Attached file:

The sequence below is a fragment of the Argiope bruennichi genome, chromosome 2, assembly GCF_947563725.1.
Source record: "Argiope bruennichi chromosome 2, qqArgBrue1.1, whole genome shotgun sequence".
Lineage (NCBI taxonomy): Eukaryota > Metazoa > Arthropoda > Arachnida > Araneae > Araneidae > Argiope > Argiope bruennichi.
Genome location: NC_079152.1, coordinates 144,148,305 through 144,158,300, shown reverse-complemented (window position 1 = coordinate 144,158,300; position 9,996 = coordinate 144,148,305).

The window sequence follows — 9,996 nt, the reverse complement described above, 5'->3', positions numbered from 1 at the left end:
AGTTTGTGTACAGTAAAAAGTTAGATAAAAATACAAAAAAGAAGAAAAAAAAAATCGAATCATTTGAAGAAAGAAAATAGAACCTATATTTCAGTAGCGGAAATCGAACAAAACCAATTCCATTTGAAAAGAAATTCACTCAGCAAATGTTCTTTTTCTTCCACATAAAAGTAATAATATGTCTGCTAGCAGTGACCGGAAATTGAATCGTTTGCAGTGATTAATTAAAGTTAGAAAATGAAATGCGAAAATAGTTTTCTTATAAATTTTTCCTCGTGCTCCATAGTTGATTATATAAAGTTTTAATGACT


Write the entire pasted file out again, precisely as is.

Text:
The sequence below is a fragment of the Argiope bruennichi genome, chromosome 2, assembly GCF_947563725.1.
Source record: "Argiope bruennichi chromosome 2, qqArgBrue1.1, whole genome shotgun sequence".
Lineage (NCBI taxonomy): Eukaryota > Metazoa > Arthropoda > Arachnida > Araneae > Araneidae > Argiope > Argiope bruennichi.
Genome location: NC_079152.1, coordinates 144,148,305 through 144,158,300, shown reverse-complemented (window position 1 = coordinate 144,158,300; position 9,996 = coordinate 144,148,305).

The window sequence follows — 9,996 nt, the reverse complement described above, 5'->3', positions numbered from 1 at the left end:
AGTTTGTGTACAGTAAAAAGTTAGATAAAAATACAAAAAAGAAGAAAAAAAAAATCGAATCATTTGAAGAAAGAAAATAGAACCTATATTTCAGTAGCGGAAATCGAACAAAACCAATTCCATTTGAAAAGAAATTCACTCAGCAAATGTTCTTTTTCTTCCACATAAAAGTAATAATATGTCTGCTAGCAGTGACCGGAAATTGAATCGTTTGCAGTGATTAATTAAAGTTAGAAAATGAAATGCGAAAATAGTTTTCTTATAAATTTTTCCTCGTGCTCCATAGTTGATTATATAAAGTTTTAATGACT